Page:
I am regularly use confidence intervals (CI) of the mean and more than comfortable with using them. However, in one particular analysis I am more interested in CI of the sum rather than the CI of the mean.

For example, let's say we have a dataset of elements between 1 and 9, where n=100. This gives a mean of 5.3 and a sum of 530. Is it possible to identify the CI for the sum?

The assumption in this question is that the sum is not fixed and, hence, has some degree of variance. So far my search has come up with nothing. The best approach seems to use a bootstrapping method.

  • 2
    $\begingroup$ Usually you construct confidence intervals for some parameter. What is the parameter underlying the sum? A population total or something else? $\endgroup$ – kjetil b halvorsen Sep 26 '17 at 9:02

The CI for the sum is equal to the CI of the mean, multiplied by the number of observations. So for example, if your CI for your mean of 5.3 was [4.8, 5.8] then the CI for the sum is [480,580].

That was a simple answer but there are a couple of points to bear in mind:

  • Arguably, the concept of "CI for the sum" doesn't make sense. We actually observed the sum, and it was definitely 530. There's no argument with that (unless there was measurement error). What we are really saying is "if I took the sum of another 100 independent observations generated in a similar way, what range would I expect that sum to lie in 95% of the time".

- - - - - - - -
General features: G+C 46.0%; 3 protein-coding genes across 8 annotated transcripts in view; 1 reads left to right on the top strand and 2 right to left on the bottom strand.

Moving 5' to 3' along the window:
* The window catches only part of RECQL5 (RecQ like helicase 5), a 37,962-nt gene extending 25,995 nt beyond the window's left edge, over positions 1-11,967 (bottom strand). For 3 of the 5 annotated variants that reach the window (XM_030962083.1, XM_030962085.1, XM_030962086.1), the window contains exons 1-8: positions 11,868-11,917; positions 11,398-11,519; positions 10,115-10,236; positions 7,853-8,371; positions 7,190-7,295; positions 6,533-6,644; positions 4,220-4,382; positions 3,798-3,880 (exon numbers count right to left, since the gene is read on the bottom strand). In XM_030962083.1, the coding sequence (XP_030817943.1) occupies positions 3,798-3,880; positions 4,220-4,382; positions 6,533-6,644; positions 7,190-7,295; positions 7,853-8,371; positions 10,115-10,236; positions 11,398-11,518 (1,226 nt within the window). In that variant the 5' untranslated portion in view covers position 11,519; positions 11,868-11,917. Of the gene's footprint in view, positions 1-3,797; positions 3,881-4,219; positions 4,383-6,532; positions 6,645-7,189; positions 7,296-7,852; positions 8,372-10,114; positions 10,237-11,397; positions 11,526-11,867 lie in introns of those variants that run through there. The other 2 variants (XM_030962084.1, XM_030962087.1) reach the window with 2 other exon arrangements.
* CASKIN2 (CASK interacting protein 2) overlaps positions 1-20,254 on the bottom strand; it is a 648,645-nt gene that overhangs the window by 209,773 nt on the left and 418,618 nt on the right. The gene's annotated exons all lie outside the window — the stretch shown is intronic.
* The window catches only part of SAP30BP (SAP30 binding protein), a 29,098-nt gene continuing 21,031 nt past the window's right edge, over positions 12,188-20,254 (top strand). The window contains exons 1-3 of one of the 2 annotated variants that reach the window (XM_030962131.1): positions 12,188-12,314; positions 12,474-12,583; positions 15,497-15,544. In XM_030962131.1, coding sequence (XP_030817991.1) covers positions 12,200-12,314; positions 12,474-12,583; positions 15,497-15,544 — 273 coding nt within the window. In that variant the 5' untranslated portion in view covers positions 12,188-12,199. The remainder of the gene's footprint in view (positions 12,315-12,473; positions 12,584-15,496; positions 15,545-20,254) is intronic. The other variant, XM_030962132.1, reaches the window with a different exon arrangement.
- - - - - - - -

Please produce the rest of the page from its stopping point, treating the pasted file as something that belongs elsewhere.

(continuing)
• If you have a large enough sample, the CI for the mean will become very small and ultimately shrink towards a point. This will probably not happen for the sum.

  • $\begingroup$ Thanks for the explanation and clarification. I am happy with that. $\endgroup$ – Murray B Sep 26 '17 at 9:06
  • $\begingroup$ I think you should multiply by the size of the population, not with the number of observations. Moreover, you should take into account a finite population correction. see e.g. stats.stackexchange.com/questions/167972/… $\endgroup$ – user83346 Sep 26 '17 at 9:08
  • $\begingroup$ @fcop I guess that depends if you interpret the "sum" as referring to the sample or the entire population. I took the former interpretation, you have taken the latter. I guess both are legitimate! $\endgroup$ – JDL Sep 26 '17 at 9:10
  • $\begingroup$ @Murray B: thanks! If you'd be kind enough to accept the answer it'd be much appreciated. $\endgroup$ – JDL Sep 26 '17 at 9:11
  • $\begingroup$ Well the sum of the sample CI sounds strange to me: if I look for a 95% CI for the mean I am finding a random interval that has a change of 0.95 to contain the 'true' population mean. If I look for a 95% CI for the (population) sum I look for a random interval that has 0.95 chance of containing the population total, what would be the interpretation of a 95% CI for the sample sum ? $\endgroup$ – user83346 Sep 26 '17 at 9:49

A confidence interval is a range within which a specified % of the samples fall.

So CI of 95% means that 95% of the values in the sample fall inside that specific range.

Hence asking for a 95% Confidence Interval of the sum, which contains 100% of the sample, doesn't make sense.


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